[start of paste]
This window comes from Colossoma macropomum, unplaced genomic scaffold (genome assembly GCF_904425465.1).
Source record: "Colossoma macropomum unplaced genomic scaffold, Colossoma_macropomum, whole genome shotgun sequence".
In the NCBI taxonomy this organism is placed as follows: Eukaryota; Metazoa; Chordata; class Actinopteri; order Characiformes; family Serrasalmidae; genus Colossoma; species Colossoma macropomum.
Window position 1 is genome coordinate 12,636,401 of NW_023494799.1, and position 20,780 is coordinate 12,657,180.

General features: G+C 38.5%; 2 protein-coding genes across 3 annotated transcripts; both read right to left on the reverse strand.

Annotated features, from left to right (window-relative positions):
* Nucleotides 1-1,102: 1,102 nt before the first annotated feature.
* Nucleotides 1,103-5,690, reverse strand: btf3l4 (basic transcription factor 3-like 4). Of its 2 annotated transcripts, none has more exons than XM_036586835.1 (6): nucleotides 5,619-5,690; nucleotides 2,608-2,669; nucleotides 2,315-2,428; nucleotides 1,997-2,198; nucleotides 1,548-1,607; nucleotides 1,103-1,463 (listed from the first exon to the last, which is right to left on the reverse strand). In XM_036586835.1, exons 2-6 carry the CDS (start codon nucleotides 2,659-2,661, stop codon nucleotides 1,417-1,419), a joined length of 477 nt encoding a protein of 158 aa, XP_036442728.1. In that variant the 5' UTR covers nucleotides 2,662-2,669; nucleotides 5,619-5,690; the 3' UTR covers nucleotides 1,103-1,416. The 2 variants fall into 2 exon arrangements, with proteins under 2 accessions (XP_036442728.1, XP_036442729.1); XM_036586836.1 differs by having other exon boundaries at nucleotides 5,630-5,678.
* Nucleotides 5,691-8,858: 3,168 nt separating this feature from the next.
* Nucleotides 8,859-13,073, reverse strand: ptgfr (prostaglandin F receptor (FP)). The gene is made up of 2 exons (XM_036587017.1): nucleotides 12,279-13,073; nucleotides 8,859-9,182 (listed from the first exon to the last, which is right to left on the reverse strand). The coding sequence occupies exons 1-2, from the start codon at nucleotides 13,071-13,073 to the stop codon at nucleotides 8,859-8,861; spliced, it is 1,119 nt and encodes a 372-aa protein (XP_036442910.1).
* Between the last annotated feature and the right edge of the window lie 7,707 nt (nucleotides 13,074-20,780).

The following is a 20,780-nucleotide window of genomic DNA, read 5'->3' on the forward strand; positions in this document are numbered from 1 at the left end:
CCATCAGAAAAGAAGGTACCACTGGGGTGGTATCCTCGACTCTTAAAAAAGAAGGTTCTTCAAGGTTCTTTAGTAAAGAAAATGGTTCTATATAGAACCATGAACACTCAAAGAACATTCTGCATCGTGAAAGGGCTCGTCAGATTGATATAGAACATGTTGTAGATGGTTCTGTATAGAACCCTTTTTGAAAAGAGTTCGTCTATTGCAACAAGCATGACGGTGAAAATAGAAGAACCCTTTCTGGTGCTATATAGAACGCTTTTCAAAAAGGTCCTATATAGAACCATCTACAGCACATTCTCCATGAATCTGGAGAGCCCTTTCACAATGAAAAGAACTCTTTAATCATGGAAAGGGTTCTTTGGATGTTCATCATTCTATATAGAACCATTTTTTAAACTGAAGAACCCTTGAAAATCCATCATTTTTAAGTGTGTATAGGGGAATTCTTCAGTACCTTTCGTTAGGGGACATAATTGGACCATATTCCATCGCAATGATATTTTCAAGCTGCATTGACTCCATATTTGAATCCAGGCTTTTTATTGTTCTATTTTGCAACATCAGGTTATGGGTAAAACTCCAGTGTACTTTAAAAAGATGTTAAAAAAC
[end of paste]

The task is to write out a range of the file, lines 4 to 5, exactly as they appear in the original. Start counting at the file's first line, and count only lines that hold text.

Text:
Window position 1 is genome coordinate 12,636,401 of NW_023494799.1, and position 20,780 is coordinate 12,657,180.

General features: G+C 38.5%; 2 protein-coding genes across 3 annotated transcripts; both read right to left on the reverse strand.